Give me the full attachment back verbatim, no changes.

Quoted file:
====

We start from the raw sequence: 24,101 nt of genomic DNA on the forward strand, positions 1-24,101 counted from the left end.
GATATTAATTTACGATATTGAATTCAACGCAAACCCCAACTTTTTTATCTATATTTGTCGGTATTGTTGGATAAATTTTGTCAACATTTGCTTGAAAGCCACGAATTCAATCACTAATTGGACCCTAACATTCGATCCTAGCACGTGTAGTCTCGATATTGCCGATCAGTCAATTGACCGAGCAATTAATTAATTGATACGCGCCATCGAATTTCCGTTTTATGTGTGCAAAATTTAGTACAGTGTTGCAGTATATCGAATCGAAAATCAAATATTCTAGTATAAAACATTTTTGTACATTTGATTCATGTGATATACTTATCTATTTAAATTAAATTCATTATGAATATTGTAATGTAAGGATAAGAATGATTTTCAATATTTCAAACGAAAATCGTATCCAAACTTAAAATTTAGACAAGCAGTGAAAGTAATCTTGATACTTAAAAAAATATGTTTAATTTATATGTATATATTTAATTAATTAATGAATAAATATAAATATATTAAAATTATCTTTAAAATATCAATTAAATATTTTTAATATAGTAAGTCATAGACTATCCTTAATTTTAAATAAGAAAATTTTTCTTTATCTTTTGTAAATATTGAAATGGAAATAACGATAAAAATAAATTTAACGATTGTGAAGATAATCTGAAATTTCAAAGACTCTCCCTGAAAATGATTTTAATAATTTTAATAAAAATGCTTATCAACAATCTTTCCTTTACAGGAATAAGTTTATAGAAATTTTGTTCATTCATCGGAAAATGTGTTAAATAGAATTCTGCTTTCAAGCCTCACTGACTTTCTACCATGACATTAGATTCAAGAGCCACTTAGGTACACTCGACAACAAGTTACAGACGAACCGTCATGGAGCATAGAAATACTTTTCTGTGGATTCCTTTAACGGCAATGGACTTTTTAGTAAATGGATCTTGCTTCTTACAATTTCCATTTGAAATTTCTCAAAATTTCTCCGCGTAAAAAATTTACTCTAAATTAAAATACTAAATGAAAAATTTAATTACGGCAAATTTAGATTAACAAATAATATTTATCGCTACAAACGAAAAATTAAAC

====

We start from the raw sequence: 24,101 nt of genomic DNA on the forward strand, positions 1-24,101 counted from the left end.
GATATTAATTTACGATATTGAATTCAACGCAAACCCCAACTTTTTTATCTATATTTGTCGGTATTGTTGGATAAATTTTGTCAACATTTGCTTGAAAGCCACGAATTCAATCACTAATTGGACCCTAACATTCGATCCTAGCACGTGTAGTCTCGATATTGCCGATCAGTCAATTGACCGAGCAATTAATTAATTGATACGCGCCATCGAATTTCCGTTTTATGTGTGCAAAATTTAGTACAGTGTTGCAGTATATCGAATCGAAAATCAAATATTCTAGTATAAAACATTTTTGTACATTTGATTCATGTGATATACTTATCTATTTAAATTAAATTCATTATGAATATTGTAATGTAAGGATAAGAATGATTTTCAATATTTCAAACGAAAATCGTATCCAAACTTAAAATTTAGACAAGCAGTGAAAGTAATCTTGATACTTAAAAAAATATGTTTAATTTATATGTATATATTTAATTAATTAATGAATAAATATAAATATATTAAAATTATCTTTAAAATATCAATTAAATATTTTTAATATAGTAAGTCATAGACTATCCTTAATTTTAAATAAGAAAATTTTTCTTTATCTTTTGTAAATATTGAAATGGAAATAACGATAAAAATAAATTTAACGATTGTGAAGATAATCTGAAATTTCAAAGACTCTCCCTGAAAATGATTTTAATAATTTTAATAAAAATGCTTATCAACAATCTTTCCTTTACAGGAATAAGTTTATAGAAATTTTGTTCATTCATCGGAAAATGTGTTAAATAGAATTCTGCTTTCAAGCCTCACTGACTTTCTACCATGACATTAGATTCAAGAGCCACTTAGGTACACTCGACAACAAGTTACAGACGAACCGTCATGGAGCATAGAAATACTTTTCTGTGGATTCCTTTAACGGCAATGGACTTTTTAGTAAATGGATCTTGCTTCTTACAATTTCCATTTGAAATTTCTCAAAATTTCTCCGCGTAAAAAATTTACTCTAAATTAAAATACTAAATGAAAAATTTAATTACGGCAAATTTAGATTAACAAATAATATTTATCGCTACAAACGAAAAATTAAAC